It takes 21 days to form a habit. 

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Week 4: Public Health 
Today's Challenge: Racism and Toxic Stress 
“Of all the forms of inequality, injustice in health is the most shocking and inhuman.”
- Dr. Martin Luther King Jr.
Welcome to the last week of the 21 Day Racial Equity and Social Justice Challenge. People of color suffer worse health outcomes than white people, especially when considering income and other factors. Learn why these disparities aren't about race, but racism. Today, we are talking about the health impact toxic stress has on people of color when exposed to discrimination.

We Challenge You To Take...

Being Black is bad for your health. And pervasive racism is the cause. The data is stark: Black women are up to four times more likely to die of pregnancy related complications than white women. Black men are more than twice as likely to be killed by police as white men. And the average life expectancy of African Americans is four years lower than the rest of the U.S. population. Read why these bleak statistics have helped convince more than 20 cities and counties and at least three states to declare racism a public health crisis.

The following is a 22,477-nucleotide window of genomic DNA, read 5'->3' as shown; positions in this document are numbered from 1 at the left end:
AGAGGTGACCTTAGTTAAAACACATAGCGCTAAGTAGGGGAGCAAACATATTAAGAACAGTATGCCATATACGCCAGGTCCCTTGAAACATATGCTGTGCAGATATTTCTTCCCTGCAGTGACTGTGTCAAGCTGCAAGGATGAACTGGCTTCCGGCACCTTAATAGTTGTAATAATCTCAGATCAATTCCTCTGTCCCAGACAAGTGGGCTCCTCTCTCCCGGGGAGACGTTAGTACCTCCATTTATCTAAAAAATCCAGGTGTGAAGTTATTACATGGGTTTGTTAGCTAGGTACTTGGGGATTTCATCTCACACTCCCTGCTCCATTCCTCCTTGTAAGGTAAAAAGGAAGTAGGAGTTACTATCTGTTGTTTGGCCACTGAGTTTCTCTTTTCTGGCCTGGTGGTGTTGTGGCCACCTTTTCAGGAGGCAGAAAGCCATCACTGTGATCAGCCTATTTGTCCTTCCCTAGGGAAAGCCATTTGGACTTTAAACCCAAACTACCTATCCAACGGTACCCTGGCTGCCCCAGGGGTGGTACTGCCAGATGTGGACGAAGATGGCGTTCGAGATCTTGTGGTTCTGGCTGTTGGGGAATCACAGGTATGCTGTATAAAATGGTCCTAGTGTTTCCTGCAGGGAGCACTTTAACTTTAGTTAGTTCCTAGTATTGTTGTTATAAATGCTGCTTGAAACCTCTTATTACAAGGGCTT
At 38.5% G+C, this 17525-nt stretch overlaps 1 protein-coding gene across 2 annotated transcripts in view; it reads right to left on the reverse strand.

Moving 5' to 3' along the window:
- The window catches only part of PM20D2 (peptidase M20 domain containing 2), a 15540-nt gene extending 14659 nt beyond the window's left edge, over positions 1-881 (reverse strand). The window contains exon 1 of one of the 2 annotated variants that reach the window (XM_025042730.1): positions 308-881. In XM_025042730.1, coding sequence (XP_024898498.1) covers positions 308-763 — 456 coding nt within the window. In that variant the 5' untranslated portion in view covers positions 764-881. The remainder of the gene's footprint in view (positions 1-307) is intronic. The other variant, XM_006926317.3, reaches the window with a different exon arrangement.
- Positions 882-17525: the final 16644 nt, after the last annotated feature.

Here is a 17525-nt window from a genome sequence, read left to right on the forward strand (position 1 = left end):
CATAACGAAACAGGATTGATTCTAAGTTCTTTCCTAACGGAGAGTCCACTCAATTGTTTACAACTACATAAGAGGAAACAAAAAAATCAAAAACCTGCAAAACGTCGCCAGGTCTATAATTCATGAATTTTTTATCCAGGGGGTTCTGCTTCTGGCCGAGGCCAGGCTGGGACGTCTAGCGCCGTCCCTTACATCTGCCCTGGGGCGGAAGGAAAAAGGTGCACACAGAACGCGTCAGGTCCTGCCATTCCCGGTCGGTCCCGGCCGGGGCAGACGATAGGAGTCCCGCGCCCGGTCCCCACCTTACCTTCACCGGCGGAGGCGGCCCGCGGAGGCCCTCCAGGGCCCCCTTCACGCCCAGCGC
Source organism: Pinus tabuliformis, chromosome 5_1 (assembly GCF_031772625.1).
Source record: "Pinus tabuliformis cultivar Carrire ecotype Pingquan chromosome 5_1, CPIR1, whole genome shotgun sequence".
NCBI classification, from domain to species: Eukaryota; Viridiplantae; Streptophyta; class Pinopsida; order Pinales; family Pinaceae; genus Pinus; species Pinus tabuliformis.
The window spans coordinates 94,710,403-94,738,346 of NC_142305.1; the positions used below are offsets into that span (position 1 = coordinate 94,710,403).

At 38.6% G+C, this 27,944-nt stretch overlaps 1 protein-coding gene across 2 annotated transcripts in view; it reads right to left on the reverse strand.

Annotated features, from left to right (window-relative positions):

Watch this TED Talk about how research has found that higher levels of discrimination are associated with a broad range of negative health outcomes such as obesity, high blood pressure, breast cancer, heart disease, and early death.
Listen to this podcast about the effect that chronic stress and frequent racist encounters can have on the health of people of color.  The article also features a case study on how a large-scale ICE raid in Iowa impacted the health of pregnant Latinx women across the state. 
Read this article about how the mental burdens of bias, trauma, and family hardship lead to unequal life outcomes for girls and women, particularly those of color.

Public Health Week Action Items

Talk to your company/organization's HR department about their parental leave policy and other systems in place to support new parents.

Write a letter to your local elected officials urging them to declare racism a public health crisis. Chattanooga and Memphis already have. Here is a list of Knoxville's City Council members. 
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